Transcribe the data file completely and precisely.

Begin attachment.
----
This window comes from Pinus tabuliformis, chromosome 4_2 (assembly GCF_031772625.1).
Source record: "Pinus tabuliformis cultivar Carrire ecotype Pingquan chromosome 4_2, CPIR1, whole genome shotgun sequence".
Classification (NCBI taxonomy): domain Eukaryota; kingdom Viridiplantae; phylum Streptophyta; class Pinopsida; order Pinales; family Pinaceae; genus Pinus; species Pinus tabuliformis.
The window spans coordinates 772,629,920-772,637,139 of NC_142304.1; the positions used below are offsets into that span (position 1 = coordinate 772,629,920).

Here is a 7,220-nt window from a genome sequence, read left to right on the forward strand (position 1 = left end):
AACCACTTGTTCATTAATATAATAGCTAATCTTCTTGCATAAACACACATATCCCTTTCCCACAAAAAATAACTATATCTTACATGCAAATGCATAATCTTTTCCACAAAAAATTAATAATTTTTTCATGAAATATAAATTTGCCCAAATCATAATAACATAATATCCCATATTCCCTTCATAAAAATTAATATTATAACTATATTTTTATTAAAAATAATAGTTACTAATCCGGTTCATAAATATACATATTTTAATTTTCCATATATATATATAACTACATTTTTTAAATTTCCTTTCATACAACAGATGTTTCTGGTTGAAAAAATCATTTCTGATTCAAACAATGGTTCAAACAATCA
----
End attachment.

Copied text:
This window comes from Pinus tabuliformis, chromosome 4_2 (assembly GCF_031772625.1).
Source record: "Pinus tabuliformis cultivar Carrire ecotype Pingquan chromosome 4_2, CPIR1, whole genome shotgun sequence".
Classification (NCBI taxonomy): domain Eukaryota; kingdom Viridiplantae; phylum Streptophyta; class Pinopsida; order Pinales; family Pinaceae; genus Pinus; species Pinus tabuliformis.
The window spans coordinates 772,629,920-772,637,139 of NC_142304.1; the positions used below are offsets into that span (position 1 = coordinate 772,629,920).

Here is a 7,220-nt window from a genome sequence, read left to right on the forward strand (position 1 = left end):
AACCACTTGTTCATTAATATAATAGCTAATCTTCTTGCATAAACACACATATCCCTTTCCCACAAAAAATAACTATATCTTACATGCAAATGCATAATCTTTTCCACAAAAAATTAATAATTTTTTCATGAAATATAAATTTGCCCAAATCATAATAACATAATATCCCATATTCCCTTCATAAAAATTAATATTATAACTATATTTTTATTAAAAATAATAGTTACTAATCCGGTTCATAAATATACATATTTTAATTTTCCATATATATATATAACTACATTTTTTAAATTTCCTTTCATACAACAGATGTTTCTGGTTGAAAAAATCATTTCTGATTCAAACAATGGTTCAAACAATCA